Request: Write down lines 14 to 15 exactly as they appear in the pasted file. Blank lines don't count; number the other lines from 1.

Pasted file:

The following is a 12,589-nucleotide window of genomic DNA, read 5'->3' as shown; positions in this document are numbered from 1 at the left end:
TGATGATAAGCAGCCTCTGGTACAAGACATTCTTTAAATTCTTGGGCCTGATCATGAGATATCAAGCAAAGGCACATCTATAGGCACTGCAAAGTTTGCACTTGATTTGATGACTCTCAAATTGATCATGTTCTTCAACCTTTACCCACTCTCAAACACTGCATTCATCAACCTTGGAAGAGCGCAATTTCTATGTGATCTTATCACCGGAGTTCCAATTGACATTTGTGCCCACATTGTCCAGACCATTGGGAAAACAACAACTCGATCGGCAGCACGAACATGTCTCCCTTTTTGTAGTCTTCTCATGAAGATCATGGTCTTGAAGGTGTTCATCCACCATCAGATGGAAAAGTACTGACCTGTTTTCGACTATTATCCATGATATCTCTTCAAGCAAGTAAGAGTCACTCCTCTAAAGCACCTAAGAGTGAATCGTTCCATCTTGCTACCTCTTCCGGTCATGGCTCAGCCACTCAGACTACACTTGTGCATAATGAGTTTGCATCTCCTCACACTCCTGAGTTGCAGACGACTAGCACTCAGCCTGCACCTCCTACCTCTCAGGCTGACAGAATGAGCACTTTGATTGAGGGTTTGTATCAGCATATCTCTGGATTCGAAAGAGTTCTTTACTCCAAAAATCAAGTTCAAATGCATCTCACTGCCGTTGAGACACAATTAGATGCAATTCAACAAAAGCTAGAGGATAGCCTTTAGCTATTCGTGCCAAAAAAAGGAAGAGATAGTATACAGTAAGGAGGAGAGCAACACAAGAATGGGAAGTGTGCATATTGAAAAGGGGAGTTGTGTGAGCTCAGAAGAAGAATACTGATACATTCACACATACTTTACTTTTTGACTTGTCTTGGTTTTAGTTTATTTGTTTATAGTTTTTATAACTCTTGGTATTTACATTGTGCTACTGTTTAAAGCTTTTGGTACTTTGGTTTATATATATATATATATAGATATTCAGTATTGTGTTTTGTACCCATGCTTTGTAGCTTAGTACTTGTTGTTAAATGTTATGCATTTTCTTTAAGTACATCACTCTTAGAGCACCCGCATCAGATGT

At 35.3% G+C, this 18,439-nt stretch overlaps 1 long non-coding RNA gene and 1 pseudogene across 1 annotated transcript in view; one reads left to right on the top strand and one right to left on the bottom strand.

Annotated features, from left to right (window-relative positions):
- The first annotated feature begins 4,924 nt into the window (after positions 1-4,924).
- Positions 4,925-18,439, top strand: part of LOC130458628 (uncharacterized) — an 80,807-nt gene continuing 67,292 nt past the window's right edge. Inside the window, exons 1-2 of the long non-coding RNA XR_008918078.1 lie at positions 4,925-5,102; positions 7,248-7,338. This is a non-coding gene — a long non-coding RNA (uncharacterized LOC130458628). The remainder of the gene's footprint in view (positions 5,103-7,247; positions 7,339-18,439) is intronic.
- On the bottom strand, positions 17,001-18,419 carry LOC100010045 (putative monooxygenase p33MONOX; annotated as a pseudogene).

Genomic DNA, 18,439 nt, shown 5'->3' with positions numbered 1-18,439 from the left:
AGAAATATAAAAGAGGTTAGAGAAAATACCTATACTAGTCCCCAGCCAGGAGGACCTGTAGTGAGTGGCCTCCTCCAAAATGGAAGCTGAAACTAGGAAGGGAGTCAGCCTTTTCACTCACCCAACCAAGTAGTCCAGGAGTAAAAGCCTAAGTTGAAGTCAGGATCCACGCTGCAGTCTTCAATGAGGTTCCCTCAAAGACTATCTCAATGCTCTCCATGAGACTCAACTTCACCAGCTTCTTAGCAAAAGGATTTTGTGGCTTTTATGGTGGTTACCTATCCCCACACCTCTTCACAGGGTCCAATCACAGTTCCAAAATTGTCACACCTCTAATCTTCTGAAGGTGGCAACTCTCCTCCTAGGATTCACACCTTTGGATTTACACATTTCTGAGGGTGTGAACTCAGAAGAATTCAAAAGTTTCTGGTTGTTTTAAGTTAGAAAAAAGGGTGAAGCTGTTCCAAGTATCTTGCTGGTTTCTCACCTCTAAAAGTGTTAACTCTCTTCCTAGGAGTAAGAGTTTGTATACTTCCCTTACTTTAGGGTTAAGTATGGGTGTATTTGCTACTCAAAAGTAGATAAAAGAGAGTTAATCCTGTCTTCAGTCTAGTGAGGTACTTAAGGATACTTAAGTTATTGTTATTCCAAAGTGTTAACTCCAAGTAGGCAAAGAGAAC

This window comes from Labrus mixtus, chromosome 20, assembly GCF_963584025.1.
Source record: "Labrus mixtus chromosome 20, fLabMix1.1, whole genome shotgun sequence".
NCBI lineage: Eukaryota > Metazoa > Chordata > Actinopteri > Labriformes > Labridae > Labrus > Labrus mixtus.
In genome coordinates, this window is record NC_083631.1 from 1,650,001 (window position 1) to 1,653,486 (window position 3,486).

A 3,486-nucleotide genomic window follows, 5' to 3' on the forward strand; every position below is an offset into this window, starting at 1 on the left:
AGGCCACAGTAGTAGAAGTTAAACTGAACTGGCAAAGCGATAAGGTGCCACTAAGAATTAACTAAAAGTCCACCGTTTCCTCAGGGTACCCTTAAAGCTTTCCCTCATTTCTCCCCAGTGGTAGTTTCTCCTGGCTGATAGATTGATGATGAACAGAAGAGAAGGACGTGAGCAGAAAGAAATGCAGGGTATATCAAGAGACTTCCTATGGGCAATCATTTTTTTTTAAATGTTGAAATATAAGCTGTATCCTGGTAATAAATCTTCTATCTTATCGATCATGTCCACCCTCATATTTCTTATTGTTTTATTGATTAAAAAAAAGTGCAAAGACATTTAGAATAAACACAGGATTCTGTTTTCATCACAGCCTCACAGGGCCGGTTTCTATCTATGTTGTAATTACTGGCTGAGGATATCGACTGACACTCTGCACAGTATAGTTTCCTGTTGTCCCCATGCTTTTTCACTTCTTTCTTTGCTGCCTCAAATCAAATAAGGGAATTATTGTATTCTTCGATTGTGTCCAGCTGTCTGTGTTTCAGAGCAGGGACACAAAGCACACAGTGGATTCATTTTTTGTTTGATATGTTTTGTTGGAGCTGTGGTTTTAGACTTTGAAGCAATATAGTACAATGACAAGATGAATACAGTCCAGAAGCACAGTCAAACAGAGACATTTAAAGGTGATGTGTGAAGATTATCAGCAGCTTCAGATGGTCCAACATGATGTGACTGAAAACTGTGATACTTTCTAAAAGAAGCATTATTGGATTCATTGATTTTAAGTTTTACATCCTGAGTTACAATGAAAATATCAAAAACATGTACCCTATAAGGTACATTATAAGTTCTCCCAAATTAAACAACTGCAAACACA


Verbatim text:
A 3,486-nucleotide genomic window follows, 5' to 3' on the forward strand; every position below is an offset into this window, starting at 1 on the left:
AGGCCACAGTAGTAGAAGTTAAACTGAACTGGCAAAGCGATAAGGTGCCACTAAGAATTAACTAAAAGTCCACCGTTTCCTCAGGGTACCCTTAAAGCTTTCCCTCATTTCTCCCCAGTGGTAGTTTCTCCTGGCTGATAGATTGATGATGAACAGAAGAGAAGGACGTGAGCAGAAAGAAATGCAGGGTATATCAAGAGACTTCCTATGGGCAATCATTTTTTTTTAAATGTTGAAATATAAGCTGTATCCTGGTAATAAATCTTCTATCTTATCGATCATGTCCACCCTCATATTTCTTATTGTTTTATTGATTAAAAAAAAGTGCAAAGACATTTAGAATAAACACAGGATTCTGTTTTCATCACAGCCTCACAGGGCCGGTTTCTATCTATGTTGTAATTACTGGCTGAGGATATCGACTGACACTCTGCACAGTATAGTTTCCTGTTGTCCCCATGCTTTTTCACTTCTTTCTTTGCTGCCTCAAATCAAATAAGGGAATTATTGTATTCTTCGATTGTGTCCAGCTGTCTGTGTTTCAGAGCAGGGACACAAAGCACACAGTGGATTCATTTTTTGTTTGATATGTTTTGTTGGAGCTGTGGTTTTAGACTTTGAAGCAATATAGTACAATGACAAGATGAATACAGTCCAGAAGCACAGTCAAACAGAGACATTTAAAGGTGATGTGTGAAGATTATCAGCAGCTTCAGATGGTCCAACATGATGTGACTGAAAACTGTGATACTTTCTAAAAGAAGCATTATTGGATTCATTGATTTTAAGTTTTACATCCTGAGTTACAATGAAAATATCAAAAACATGTACCCTATAAGGTACATTATAAGTTCTCCCAAATTAAACAACTGCAAACACA